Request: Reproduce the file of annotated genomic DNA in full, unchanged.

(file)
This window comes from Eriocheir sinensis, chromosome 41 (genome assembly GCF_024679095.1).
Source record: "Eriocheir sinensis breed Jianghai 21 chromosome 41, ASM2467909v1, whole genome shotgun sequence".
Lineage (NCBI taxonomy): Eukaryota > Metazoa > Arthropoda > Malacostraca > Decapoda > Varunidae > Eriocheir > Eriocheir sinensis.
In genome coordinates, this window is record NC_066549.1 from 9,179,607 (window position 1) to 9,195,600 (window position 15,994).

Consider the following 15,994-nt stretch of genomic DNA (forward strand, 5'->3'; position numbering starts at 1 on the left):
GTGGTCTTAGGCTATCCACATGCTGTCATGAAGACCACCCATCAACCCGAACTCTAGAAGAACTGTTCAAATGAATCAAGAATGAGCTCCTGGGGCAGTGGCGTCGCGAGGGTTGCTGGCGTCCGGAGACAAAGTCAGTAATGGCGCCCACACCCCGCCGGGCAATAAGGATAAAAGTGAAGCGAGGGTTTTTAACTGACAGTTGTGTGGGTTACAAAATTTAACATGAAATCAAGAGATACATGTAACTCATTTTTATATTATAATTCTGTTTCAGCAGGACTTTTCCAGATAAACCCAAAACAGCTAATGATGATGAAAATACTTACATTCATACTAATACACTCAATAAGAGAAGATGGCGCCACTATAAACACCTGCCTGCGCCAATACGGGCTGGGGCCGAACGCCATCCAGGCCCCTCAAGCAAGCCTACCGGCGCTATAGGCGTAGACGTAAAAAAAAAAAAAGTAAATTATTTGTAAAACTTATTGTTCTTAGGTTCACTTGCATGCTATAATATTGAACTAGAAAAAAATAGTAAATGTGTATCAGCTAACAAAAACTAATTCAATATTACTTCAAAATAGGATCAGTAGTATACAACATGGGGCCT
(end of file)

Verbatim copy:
This window comes from Eriocheir sinensis, chromosome 41 (genome assembly GCF_024679095.1).
Source record: "Eriocheir sinensis breed Jianghai 21 chromosome 41, ASM2467909v1, whole genome shotgun sequence".
Lineage (NCBI taxonomy): Eukaryota > Metazoa > Arthropoda > Malacostraca > Decapoda > Varunidae > Eriocheir > Eriocheir sinensis.
In genome coordinates, this window is record NC_066549.1 from 9,179,607 (window position 1) to 9,195,600 (window position 15,994).

Consider the following 15,994-nt stretch of genomic DNA (forward strand, 5'->3'; position numbering starts at 1 on the left):
GTGGTCTTAGGCTATCCACATGCTGTCATGAAGACCACCCATCAACCCGAACTCTAGAAGAACTGTTCAAATGAATCAAGAATGAGCTCCTGGGGCAGTGGCGTCGCGAGGGTTGCTGGCGTCCGGAGACAAAGTCAGTAATGGCGCCCACACCCCGCCGGGCAATAAGGATAAAAGTGAAGCGAGGGTTTTTAACTGACAGTTGTGTGGGTTACAAAATTTAACATGAAATCAAGAGATACATGTAACTCATTTTTATATTATAATTCTGTTTCAGCAGGACTTTTCCAGATAAACCCAAAACAGCTAATGATGATGAAAATACTTACATTCATACTAATACACTCAATAAGAGAAGATGGCGCCACTATAAACACCTGCCTGCGCCAATACGGGCTGGGGCCGAACGCCATCCAGGCCCCTCAAGCAAGCCTACCGGCGCTATAGGCGTAGACGTAAAAAAAAAAAAAGTAAATTATTTGTAAAACTTATTGTTCTTAGGTTCACTTGCATGCTATAATATTGAACTAGAAAAAAATAGTAAATGTGTATCAGCTAACAAAAACTAATTCAATATTACTTCAAAATAGGATCAGTAGTATACAACATGGGGCCT